Fibrosarcoma in my cat

by Larry
(East Windsor NJ)


My cat Chloe is being treated by Dr. McCann at Princeton Animal Hospital (NJ) and Dr. Nelson, Ewing NJ, for a Fibrosarcoma. They surgically removed the tumor and one toe, but the tumor has returned 3 months later.

Amputation of the leg seems to be the consensus on how to treat her now. I would LOVE to avoid amputation. Would you review this product: Amazon Salve for Cats, Dogs & Horses (102g) Formerly sold as Cansema sold at Alpha Omega Labs. Here is the link: Is there anyway I can avoid amputation without her suffering unnecessarily? She is a young 13.



Hi, Larry,

Your question comes to me at an appropriate time - I made a house call just a few days ago to see a cat that had fibrosarcoma several years ago. My visit this time was just for her annual examination.

The cat was happy, healthy, cancer free and running around on her 3 legs without a worry or pain. I am certain she would not be alive if she had not had her leg amputated when she had fibrosarcoma.

Fibrosarcoma is very aggressive, very fast-growing, and deadly. In my opinion, your cat's leg should have been amputated when the first tumor appeared. That is how horrible fibrosarcoma is in cats.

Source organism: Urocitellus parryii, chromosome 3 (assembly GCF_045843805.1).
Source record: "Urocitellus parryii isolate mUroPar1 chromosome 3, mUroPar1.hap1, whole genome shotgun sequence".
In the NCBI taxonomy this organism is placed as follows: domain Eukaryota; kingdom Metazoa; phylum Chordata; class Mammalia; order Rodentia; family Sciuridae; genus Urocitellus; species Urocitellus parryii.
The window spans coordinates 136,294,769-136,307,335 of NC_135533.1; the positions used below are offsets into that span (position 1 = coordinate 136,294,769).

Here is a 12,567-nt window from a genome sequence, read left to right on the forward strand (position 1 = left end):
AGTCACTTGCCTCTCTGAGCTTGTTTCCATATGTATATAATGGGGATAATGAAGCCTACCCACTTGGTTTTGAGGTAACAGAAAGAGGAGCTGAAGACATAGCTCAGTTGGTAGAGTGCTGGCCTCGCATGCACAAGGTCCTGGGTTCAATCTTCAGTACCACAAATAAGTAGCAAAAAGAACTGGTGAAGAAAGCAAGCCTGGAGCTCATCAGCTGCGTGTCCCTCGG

I cannot review the product you mention because I am not familiar with it. However, I strongly believe there is no cure for your cat other than amputation. I strongly recommend amputation if you want to save your kitty's life.

I have seen two many cases of fibrosarcoma that were not aggressively treated and the result was the loss of the cat's life. It sounds like you love your kitty very much. I certainly understand how horrible it seems to put a cat through a leg amputation. If I had not seen how quickly cats rebound from this surgery and how long and normal their lives are after surgery, I, of course, wouldn't recommend it.

I have a terrible time watching an animal suffer and wouldn't recommend anything that would cause suffering UNLESS that suffering would be very temporary and would most likely lead to a great outcome. In addition, any suffering from the pain of surgery can be well controlled if your veterinarian uses appropriate pain relief.

I would hate to see you avoid surgery while trying other measures only to find out they didn't work and that you want the surgery after all, but it is too late. That is an outcome that is very difficult to live with for many years to come.

Of course, ultimately, the decision is yours, but I hope you will carefully consider your vet's recommendations and the available literature before you make your decision.

Loads of Best Wishes,
Dr. Neely

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